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The Effect of Childhood Migration on Human Capital Accumulation: Evidence from Rural-Urban Migrants in Indonesia

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  • Daniel Suryadarma
  • Budy Resosudarmo

Abstract

Developing countries are experiencing unprecedented levels of urbanization. Although most of these movements are motivated by economic reasons, they could affect the human capital accumulation of the children who follow their parents to the cities. This paper estimates the causal effect of permanently migrating as a child from a rural area to an urban area on human capital outcomes. To our knowledge, this paper is one of only several papers, especially in the context of a developing country, which is able to estimate the causal effect of migration. We utilize a recent survey of urban-rural migrants in Indonesia and merge it with a nationally representative survey to create a dataset that contains migrants in urban areas and non-migrants in rural areas who were born in the same rural districts. We then employ a measure of district-level propensity to migrate, calculated from the Indonesian intercensal survey, as an instrument. We find that childhood migration to urban areas increase education attainment by about 4.5 years by the time these individuals are adults. In addition, the childhood migrants face a lower probability to be underweight by about 15 percentage points as adults. However, we find no statistically significant effect on height, which is a measure of long-term nutritional intake, and we only find a weak effect on the probability to be obese. Therefore, our results suggest a permanent, positive, and large effect of childhood migration on education attainment and some health measures. In addition, our results can rule out any negative effect on health.

Suggested Citation

  • Daniel Suryadarma & Budy Resosudarmo, 2016. "The Effect of Childhood Migration on Human Capital Accumulation: Evidence from Rural-Urban Migrants in Indonesia," Working Papers id:8363, eSocialSciences.
  • Handle: RePEc:ess:wpaper:id:8363
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    References listed on IDEAS

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    1. Ira N. Gang & Klaus F. Zimmermann, 2000. "Is Child like Parent? Educational Attainment and Ethnic Origin," Journal of Human Resources, University of Wisconsin Press, vol. 35(3), pages 550-569.
    2. David McKenzie & Hillel Rapoport, 2011. "Can migration reduce educational attainment? Evidence from Mexico," Journal of Population Economics, Springer;European Society for Population Economics, vol. 24(4), pages 1331-1358, October.
    3. David McKenzie & John Gibson & Steven Stillman, 2010. "How Important Is Selection? Experimental vs. Non-Experimental Measures of the Income Gains from Migration," Journal of the European Economic Association, MIT Press, vol. 8(4), pages 913-945, June.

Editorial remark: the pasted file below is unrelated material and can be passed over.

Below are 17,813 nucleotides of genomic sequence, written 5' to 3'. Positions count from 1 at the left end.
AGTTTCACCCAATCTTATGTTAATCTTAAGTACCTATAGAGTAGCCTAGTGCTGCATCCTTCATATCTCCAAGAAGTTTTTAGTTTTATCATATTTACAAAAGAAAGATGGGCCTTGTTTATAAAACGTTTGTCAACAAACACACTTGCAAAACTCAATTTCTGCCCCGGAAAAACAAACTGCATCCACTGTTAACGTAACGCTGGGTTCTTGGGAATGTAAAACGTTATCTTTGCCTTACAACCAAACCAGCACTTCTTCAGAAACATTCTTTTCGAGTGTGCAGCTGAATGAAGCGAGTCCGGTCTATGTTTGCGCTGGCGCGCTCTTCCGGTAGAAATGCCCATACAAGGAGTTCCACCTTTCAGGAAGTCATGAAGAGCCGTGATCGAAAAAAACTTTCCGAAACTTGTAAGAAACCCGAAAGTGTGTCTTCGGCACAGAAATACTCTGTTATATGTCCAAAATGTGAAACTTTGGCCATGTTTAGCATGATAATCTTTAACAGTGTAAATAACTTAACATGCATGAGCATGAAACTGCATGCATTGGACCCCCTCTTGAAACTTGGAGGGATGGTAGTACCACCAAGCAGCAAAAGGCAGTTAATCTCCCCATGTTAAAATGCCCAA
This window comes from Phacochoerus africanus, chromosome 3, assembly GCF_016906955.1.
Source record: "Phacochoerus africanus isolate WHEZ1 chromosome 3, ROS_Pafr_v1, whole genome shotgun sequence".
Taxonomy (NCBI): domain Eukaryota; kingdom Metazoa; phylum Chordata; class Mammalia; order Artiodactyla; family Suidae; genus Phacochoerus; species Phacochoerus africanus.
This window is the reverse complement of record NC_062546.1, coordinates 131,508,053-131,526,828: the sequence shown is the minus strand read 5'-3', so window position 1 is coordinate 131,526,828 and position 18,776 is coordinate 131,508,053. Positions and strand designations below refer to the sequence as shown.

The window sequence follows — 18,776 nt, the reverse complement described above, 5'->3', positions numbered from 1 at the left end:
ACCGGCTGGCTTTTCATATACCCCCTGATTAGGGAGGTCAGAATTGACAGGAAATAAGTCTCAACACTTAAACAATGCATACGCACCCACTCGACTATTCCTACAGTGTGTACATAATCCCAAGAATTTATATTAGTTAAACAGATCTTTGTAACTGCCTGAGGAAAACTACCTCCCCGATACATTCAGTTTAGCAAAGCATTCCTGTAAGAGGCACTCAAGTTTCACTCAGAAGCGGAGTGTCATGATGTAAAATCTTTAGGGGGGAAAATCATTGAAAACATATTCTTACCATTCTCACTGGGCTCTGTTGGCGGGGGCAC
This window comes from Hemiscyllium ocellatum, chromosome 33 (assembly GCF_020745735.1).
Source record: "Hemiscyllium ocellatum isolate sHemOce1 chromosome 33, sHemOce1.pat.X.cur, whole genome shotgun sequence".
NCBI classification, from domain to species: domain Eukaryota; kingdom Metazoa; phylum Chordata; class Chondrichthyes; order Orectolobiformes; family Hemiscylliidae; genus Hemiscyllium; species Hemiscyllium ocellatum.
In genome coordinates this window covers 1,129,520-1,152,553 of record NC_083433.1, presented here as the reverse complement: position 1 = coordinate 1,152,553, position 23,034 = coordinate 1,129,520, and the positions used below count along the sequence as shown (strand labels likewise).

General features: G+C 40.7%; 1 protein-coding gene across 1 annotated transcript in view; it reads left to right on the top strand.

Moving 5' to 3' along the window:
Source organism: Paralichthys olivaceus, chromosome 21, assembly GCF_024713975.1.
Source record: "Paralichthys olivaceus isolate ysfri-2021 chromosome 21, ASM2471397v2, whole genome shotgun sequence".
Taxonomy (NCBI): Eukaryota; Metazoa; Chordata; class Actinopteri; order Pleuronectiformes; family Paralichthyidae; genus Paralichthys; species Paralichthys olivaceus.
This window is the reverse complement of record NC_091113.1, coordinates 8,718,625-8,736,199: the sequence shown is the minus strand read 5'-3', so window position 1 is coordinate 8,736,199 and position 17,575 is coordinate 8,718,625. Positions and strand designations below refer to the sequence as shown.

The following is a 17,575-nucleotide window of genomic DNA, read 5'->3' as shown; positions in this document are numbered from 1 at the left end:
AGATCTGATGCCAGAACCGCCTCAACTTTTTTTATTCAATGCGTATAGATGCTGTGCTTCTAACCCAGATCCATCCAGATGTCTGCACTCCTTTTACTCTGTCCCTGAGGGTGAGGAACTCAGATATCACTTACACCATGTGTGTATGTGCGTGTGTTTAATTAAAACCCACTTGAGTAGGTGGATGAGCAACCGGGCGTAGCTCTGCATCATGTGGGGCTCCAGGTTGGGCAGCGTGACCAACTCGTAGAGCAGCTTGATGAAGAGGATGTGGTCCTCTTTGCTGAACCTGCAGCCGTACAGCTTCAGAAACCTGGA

4. Stiefel, Leanna & Schwartz, Amy Ellen & Conger, Dylan, 2010. "Age of entry and the high school performance of immigrant youth," Journal of Urban Economics, Elsevier, vol. 67(3), pages 303-314, May.
    5. Jesse Darja & Daniel Suryadarma & Asep Suryahadi & Sudarno Sumarto, 2005. "What Happened to Village Infrastructure and Public Services During the Economic Crisis in Indonesia?," Economics and Finance in Indonesia, Faculty of Economics and Business, University of Indonesia, vol. 53, pages 119-145, August.
    6. Steven Stillman & John Gibson & David Mckenzie, 2012. "The Impact Of Immigration On Child Health: Experimental Evidence From A Migration Lottery Program," Economic Inquiry, Western Economic Association International, vol. 50(1), pages 62-81, January.
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    Cited by:

    1. Chris Manning & Devanto S. Pratomo, 2013. "Do migrants get stuck in the informal sector? Findings from a household survey in four Indonesian cities," Bulletin of Indonesian Economic Studies, Taylor & Francis Journals, vol. 49(2), pages 167-192, August.
    2. World Bank, 2013. "Indonesia : Urban Poverty and Program Review," World Bank Other Operational Studies 16301, The World Bank.
    3. Jianbo Liu & Xiaodong Zheng & Marie Parker & Xiangming Fang, 2020. "Childhood Left-Behind Experience and Employment Quality of New-Generation Migrants in China," Population Research and Policy Review, Springer;Southern Demographic Association (SDA), vol. 39(4), pages 691-718, August.
    4. Chandra, Amanda Jennifer & Diehl, Jessica Ann, 2019. "Urban agriculture, food security, and development policies in Jakarta: A case study of farming communities at Kalideres – Cengkareng district, West Jakarta," Land Use Policy, Elsevier, vol. 89(C).

    More about this item

    Keywords

    developing countries; urbanization; human capital accumulation; permanent migration; migration; Indonesia; childhood migration; underweight; nutrition; health;

    JEL classification:

    • I12 - Health, Education, and Welfare - - Health - - - Health Behavior
    • I21 - Health, Education, and Welfare - - Education - - - Analysis of Education
    • O15 - Economic Development, Innovation, Technological Change, and Growth - - Economic Development - - - Economic Development: Human Resources; Human Development; Income Distribution; Migration
    • R23 - Urban, Rural, Regional, Real Estate, and Transportation Economics - - Household Analysis - - - Regional Migration; Regional Labor Markets; Population

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